Inspired by this question, how might one determine the shape of the world given a cosmology with no cycles? The moon, sun, stars, and planets are all fixed. The Earth does not rotate. You can't simply walk around it because it is essentially tidally locked; one side is a barren, hellish desert, the other is a frozen wasteland.
Astronomy will still help, even if there is no motion. Imagine for a moment that there's no moon, no other planets, and no distant stars: just the planet you live on and its sun, and that the planet is tidally locked.
From one specific point (in the dead center of your planet's "hot side") you will see the sun directly overhead, all the time. At every other point on that hemisphere, you'll see the sun somewhere other than directly overhead. As an extreme example, at the very furthest extent of the hot side, you'll see the sun on the horizon.
If you can measure the angle between the sun and horizon (and your people should really develop this ability, since it's far and away the best way to navigate the hot side of such a planet), and you plot out the angles on a piece of paper, you'll eventually notice that they describe the behavior of a curved, not flat, surface. In fact you can measure the changes in angle to work out how curved the surface is, and comparing that angle to known distances will let you work out how big your planet is.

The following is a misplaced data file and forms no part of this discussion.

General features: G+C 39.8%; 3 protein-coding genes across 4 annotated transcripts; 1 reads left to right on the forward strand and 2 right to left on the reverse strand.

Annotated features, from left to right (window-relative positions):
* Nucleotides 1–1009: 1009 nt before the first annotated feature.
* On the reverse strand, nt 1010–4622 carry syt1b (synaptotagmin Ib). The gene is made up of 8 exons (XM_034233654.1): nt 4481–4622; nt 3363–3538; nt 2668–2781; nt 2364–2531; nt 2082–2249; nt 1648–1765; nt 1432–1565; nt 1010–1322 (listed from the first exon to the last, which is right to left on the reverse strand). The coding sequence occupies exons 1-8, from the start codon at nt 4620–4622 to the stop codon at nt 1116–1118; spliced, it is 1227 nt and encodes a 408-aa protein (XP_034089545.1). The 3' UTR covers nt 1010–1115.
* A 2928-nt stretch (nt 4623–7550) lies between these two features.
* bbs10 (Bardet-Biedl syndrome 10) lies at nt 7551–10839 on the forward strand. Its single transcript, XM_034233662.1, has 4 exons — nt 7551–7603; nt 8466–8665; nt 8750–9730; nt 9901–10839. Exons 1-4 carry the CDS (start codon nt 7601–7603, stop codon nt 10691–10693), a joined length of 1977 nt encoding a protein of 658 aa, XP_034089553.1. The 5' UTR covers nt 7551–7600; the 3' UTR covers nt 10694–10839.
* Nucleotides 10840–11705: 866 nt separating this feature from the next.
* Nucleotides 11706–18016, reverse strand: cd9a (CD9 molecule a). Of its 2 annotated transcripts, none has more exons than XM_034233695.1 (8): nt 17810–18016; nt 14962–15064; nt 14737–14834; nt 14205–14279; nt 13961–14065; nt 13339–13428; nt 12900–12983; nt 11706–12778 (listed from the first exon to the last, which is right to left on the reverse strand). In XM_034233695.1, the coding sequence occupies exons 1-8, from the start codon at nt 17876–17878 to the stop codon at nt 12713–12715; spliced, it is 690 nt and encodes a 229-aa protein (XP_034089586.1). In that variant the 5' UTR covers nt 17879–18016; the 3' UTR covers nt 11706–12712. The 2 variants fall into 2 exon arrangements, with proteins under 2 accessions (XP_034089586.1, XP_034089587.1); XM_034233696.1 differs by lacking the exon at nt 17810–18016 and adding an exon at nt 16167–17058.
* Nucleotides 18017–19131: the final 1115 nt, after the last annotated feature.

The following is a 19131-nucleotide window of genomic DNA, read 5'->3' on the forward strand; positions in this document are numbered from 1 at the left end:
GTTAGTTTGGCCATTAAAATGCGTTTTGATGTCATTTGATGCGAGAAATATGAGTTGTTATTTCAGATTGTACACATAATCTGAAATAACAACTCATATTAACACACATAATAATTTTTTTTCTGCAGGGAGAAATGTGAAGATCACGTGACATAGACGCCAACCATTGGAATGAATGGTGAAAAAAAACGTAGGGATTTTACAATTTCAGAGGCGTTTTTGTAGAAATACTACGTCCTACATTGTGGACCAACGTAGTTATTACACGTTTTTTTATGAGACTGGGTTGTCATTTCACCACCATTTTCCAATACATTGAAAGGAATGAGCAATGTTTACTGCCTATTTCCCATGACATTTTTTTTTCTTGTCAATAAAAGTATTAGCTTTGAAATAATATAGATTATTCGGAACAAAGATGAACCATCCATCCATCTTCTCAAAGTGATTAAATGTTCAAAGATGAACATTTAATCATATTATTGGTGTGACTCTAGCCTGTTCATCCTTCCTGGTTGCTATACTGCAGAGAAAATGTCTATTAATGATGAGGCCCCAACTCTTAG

This was the method Eratosthenes of Cyrene used to determine Earth's circumference ca. the 3rd century BC. He had to make his measurements on one particular day in order to account for the apparent movement of the Sun, but your people wouldn't have to; they could run this sort of experiment any time they liked. They wouldn't even have to travel particularly far; the cities he used were only about 800km apart, and if you just wanted a proof of sphericity, not an accurate measurement, they could be closer.
Now you might point out that Eratosthenes's method only makes sense if you already think the Earth is spherical, and that may be true. The idea of a spherical Earth appears to be about 300 years older, and was one of several theories floated at the time, more or less because the Greeks thought it was suitably elegant and geometrical. What Eratosthenes and other astronomers of his era did was provide evidence to support an idea that was already popular.